He has struggled this season. I can’t deny that. But what I will argue is that it is not because he has, or is, finding the standard of football played in the Premier League “too high” for a player of his now perceived limited ability.
John Bond and Ken Brown both had sparkling playing careers with the Hammers before going onto have memorable spells in charge at Norwich. Glenn Roeder has managed both clubs whilst Peter Grant was Alan Pardew’s deputy at Upton Park before joining us for his brief spell at the helm in 2006.
The wealthy elite act like the superpowers did during the cold war. The USA and former USSR stockpiled so many nuclear weapons during that time that they both had more than enough in reserve to obliterate life on earth several times over. If one side had 400 H-Bombs, the other wanted 401. And so on and so forth.
It must have broken John Bond’s cultured footballing heart to part with Paddon as part of the deal that took Ted MacDougall to Norwich from West Ham in November 1973. Yet it was only a means to an end. Bond needed MacDougall to score goals
Walker’s team simply did not give up and would have headed to Goodison confident of another success, ever more so with media and bookies alike predicting a relatively straight forward three points pending for Everton.
Times have changed. We, the supporters, always used to tell ourselves that we were the most important part of any club, the core of its existence, the loyal and mostly unquestioning army that gave it life. We were, after all, with our attendance every week, “paying the players wages”.
Step forward Ian Crook. A sublime freekick that was, in all honesty, destined to beat Mark Crossley as soon as he stepped up to take it, let alone struck it. In celebration, Crook wagged a finger at persons unknown
In the yellow and green corner, alongside the virtuoso Peters is the flamboyant Kevin Keelan, doomed to star in English football at a time when the likes of Banks, Shilton and Clemence reigned supreme, else you feel England caps in abundance would have been his.Norwich also had their own version of Tommy Hutchison, the fleet of foot Jimmy Neighbour.
The last ever league fixture played by Norwich in Christmas Day fell on this date 57 years ago. Colchester United were our opponents and it was down to the team and support to make the short journey down to Layer Road on the day
For Norwich City players and fans alike, this time of the year has had more than its fair share of both highlights and lowlights, some of which I am going to look back on now and over the next couple of weeks as we reflect on days of Canary Christmases past…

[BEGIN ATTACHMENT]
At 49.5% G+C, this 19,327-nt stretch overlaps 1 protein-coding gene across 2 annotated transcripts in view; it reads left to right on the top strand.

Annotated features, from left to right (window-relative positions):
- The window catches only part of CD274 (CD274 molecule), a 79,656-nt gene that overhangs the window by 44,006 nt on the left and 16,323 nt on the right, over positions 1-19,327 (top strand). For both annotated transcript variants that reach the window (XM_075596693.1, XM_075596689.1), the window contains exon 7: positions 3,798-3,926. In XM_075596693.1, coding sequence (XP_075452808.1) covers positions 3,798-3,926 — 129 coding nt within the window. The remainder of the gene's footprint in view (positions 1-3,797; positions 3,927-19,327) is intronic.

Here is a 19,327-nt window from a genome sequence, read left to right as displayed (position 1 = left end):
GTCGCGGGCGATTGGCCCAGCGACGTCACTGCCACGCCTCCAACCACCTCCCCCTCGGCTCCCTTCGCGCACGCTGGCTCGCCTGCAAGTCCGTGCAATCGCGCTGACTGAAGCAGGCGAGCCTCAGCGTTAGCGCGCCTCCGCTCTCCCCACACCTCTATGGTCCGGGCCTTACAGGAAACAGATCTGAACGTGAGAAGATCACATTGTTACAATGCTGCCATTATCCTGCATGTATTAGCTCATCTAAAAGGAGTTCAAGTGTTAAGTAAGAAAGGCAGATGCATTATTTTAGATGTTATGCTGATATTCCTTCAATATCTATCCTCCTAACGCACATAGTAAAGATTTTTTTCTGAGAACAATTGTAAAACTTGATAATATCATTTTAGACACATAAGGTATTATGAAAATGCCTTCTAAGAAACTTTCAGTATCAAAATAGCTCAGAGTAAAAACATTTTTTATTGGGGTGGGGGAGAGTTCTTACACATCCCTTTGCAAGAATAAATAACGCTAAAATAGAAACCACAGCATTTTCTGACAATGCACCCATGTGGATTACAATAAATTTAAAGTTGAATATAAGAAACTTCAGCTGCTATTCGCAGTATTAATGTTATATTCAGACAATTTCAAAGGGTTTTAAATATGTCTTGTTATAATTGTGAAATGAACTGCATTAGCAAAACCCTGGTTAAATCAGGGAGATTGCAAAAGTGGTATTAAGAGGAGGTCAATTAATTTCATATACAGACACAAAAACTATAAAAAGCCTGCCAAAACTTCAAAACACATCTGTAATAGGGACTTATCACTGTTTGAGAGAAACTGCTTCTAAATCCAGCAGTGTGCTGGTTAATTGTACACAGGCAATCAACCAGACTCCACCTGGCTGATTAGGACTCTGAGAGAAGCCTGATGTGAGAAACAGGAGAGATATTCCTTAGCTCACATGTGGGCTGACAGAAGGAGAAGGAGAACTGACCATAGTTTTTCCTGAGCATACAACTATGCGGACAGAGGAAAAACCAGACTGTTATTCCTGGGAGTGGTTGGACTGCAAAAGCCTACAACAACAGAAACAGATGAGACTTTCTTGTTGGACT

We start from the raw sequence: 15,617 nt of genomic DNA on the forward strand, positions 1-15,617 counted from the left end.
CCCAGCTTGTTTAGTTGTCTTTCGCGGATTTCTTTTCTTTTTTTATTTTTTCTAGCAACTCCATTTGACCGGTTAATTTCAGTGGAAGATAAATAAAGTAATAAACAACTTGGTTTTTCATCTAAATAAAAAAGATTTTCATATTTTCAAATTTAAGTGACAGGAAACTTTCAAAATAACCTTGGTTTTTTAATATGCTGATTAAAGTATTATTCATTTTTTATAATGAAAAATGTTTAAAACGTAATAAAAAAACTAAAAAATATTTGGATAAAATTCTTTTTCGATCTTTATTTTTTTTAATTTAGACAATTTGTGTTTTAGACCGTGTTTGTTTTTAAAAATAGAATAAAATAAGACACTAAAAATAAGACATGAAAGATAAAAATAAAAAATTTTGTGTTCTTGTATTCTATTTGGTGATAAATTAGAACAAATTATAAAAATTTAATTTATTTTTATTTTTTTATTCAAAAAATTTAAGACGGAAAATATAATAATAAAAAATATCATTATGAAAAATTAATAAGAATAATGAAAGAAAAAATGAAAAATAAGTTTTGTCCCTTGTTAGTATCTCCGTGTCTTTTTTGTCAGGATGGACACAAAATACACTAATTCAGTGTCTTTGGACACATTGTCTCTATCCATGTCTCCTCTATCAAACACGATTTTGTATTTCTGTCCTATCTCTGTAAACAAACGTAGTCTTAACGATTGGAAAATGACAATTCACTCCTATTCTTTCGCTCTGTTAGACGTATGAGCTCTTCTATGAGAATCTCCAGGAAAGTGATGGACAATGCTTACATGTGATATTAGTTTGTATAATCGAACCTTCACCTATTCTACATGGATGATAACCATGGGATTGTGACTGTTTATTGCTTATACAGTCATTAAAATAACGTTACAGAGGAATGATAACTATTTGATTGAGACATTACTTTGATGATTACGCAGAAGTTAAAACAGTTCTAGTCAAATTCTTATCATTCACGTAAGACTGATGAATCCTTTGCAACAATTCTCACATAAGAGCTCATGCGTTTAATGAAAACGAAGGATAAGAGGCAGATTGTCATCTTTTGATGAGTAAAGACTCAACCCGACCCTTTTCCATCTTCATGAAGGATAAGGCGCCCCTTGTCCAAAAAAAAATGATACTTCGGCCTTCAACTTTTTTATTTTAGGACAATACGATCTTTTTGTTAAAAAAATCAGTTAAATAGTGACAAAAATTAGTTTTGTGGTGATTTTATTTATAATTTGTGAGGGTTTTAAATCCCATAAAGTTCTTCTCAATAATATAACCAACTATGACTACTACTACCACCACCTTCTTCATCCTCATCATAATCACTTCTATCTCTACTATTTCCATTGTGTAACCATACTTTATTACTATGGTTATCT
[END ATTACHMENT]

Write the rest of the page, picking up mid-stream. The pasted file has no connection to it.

There were more than a few murmurings of doubt when Ken Brown signed Drinkell from Grimsby Town in the summer of 1985. But perhaps they were understandable ones…
The names roll off the tongue like freshly laid summer turf don’t they? The great and the good – as well as the very good. A yellow and green roll call of goalkeeping excellence. Kevin Keelan. Chris Woods. Robert Green. Bryan Gunn. Plus, of course, the current man in the number one shirt, John Ruddy – who, like Woods and Green before him has deservedly earned an international call up with England.
A full-back by footballing trade, Paul was one of the early recruits to the club during the Ron Saunders era. He remembers both those early days after he first arrived at the club – very young, very nervous and very unsure of himself or his place in the greater scheme of things
The man who Norwich eventually appointed to replace Young and, in doing so, strive to bring back the air of positivity and progress the club had been making under Parker was Arthur Jewell or Jimmy, as he was more well known
We lucky folk at Norwich started the 1972/73 season with an attacking partnership that featured David Cross and Jimmy Bone. Neither were household names, having arrived at Norwich from Rochdale and Partick Thistle respectively.
Fans love attacking football, end to end action and goals. As does television and radio. Likewise our embattled press. Football managers, of course, pretend to despise it. But don’t be kidded. They would all rather win 4-3 than 1-0.
Maybe the day of the ‘true’ football fan has gone. We’re now seen, after all, as customers, even, and I shudder at the use of the word in this context, ‘consumers’.
We may be guilty of dwelling a little too self indulgently on our past every now and again, but so does every club. Bar none.But is it a good thing or an exercise in nostalgic futility, a yearning for a perceived golden age in a game that is so relentless in going forward it is sometimes in danger of eating itself?
Much was made of the eight changes that Chris Hughton made to his starting XI for the Watford game – but the same number were made by Hornets boss Gianfranco Zola
Just two wins in our opening seven games and seven points in all, much talk of a disappointing start to a campaign inevitably surrounded the new man whose presence in the side was beginning to be questioned, as were his footballing abilities.